Most-stressed countries — methodology
The first thing to note is that the ranking includes 74 countries only. Comprehensive data could not be found for every country in the world and the ranking is therefore restricted to only those countries that can be fairly compared.
Bloomberg’s study uses seven equally weighted variables: homicide rates, GDP per capita (adjusted for purchasing-power parity), income inequality, corruption perception, unemployment, urban air pollution and life expectancy.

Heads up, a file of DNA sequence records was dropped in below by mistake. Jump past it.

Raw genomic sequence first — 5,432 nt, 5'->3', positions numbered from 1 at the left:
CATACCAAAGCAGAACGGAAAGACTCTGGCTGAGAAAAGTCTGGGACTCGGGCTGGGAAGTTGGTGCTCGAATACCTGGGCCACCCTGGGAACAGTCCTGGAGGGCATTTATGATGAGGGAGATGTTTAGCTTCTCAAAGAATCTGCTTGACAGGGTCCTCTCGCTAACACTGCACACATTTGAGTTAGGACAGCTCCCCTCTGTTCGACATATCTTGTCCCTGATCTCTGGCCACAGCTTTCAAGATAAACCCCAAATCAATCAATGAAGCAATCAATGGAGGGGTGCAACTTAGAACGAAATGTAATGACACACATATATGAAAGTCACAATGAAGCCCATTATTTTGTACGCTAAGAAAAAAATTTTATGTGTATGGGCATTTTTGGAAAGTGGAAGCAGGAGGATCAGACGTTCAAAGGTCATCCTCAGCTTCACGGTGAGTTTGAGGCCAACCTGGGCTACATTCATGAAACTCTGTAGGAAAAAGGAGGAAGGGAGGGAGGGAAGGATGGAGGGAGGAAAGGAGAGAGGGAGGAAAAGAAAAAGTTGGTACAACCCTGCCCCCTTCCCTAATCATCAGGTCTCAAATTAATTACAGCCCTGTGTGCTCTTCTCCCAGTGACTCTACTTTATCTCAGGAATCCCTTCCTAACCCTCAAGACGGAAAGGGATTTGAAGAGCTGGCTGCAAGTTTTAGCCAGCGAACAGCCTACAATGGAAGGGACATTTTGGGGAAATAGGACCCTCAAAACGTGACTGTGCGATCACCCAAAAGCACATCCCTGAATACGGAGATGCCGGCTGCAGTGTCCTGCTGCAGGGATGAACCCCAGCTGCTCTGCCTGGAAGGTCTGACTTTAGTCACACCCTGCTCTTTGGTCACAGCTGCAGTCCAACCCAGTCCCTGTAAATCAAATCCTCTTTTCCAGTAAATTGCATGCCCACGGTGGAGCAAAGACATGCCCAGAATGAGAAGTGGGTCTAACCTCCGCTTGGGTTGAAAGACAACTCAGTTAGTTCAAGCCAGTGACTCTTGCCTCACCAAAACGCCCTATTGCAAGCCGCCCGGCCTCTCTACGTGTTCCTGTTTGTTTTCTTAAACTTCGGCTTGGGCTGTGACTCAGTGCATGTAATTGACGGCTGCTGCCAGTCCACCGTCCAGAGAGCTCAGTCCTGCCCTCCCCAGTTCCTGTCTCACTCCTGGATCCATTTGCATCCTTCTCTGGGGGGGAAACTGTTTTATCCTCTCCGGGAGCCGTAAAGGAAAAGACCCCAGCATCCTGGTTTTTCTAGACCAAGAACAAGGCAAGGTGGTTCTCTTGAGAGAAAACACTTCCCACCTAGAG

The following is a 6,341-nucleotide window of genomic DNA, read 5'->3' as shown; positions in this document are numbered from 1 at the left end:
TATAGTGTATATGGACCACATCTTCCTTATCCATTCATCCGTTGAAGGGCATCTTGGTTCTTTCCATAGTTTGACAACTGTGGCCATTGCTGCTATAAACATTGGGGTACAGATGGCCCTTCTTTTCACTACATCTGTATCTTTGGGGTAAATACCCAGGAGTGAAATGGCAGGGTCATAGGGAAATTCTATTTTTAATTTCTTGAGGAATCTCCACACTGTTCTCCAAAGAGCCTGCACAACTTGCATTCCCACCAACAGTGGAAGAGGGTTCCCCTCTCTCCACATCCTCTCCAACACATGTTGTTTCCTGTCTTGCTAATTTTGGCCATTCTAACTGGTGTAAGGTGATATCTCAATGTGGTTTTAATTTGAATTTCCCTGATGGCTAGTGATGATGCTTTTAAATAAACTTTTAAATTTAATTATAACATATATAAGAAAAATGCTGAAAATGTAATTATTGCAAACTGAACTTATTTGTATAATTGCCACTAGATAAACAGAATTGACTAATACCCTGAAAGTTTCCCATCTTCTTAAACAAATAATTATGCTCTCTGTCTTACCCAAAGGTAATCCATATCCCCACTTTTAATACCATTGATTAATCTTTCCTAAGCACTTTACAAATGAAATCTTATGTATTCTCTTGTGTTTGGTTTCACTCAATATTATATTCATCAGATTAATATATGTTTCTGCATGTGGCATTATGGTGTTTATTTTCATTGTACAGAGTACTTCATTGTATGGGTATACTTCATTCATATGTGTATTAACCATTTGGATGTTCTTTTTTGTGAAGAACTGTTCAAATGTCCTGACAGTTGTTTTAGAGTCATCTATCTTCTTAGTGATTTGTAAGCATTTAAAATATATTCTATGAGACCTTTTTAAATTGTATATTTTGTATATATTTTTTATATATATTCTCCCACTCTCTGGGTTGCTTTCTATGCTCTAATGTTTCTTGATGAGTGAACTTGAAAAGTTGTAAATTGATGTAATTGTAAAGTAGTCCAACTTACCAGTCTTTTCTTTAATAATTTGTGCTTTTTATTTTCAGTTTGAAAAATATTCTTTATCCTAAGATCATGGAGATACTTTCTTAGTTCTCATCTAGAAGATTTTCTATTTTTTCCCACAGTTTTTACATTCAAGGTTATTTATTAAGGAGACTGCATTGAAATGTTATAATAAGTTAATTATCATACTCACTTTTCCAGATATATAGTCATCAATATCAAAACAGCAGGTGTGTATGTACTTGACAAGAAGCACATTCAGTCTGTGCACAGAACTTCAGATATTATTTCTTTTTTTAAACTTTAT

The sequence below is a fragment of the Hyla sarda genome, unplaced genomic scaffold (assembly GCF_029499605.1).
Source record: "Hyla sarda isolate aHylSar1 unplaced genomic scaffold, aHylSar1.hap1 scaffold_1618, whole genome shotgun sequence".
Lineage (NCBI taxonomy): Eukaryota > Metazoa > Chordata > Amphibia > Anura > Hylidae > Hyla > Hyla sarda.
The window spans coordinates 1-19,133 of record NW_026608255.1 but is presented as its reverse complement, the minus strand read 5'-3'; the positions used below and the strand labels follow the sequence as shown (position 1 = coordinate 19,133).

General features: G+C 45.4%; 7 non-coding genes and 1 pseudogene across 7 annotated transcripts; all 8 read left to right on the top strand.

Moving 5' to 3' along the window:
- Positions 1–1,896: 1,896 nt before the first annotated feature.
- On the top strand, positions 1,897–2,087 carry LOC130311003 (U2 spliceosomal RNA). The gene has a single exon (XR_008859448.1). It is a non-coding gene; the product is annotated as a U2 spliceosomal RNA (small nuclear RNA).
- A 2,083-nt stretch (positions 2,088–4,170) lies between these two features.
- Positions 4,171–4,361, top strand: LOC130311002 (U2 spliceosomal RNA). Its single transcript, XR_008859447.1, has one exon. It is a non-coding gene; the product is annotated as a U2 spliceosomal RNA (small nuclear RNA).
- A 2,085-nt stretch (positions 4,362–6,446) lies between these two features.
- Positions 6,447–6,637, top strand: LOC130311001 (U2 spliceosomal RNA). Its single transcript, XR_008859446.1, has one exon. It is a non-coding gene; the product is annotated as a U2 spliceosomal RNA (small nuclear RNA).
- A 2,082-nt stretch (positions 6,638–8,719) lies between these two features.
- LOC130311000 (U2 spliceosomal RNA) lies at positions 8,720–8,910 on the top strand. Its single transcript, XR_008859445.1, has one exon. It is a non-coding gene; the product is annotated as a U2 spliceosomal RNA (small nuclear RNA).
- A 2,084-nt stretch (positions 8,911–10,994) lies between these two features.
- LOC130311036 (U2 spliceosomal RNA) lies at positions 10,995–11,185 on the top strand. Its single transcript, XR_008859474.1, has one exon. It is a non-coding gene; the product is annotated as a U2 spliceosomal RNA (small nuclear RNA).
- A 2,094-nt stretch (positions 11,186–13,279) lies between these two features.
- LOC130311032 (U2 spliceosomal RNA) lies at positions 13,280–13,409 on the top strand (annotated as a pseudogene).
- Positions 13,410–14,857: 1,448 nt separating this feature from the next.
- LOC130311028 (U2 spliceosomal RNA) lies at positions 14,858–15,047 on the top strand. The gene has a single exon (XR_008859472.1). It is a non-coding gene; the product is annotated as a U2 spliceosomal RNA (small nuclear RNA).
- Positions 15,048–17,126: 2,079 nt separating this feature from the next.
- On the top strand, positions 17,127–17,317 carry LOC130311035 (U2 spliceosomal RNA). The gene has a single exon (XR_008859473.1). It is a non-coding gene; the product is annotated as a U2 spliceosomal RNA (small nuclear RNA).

Countries were allotted points for each variable based on their relative position in that category’s ranking. The country with the least-stressful measure for each variable received 0 points, while the country with the highest stress level received 100 points. All other countries were scored on a percentile basis depending on their position between the two extremes. Points for the seven variables were averaged for a final score from 0 to 100, a higher score indicating a more stressful living environment.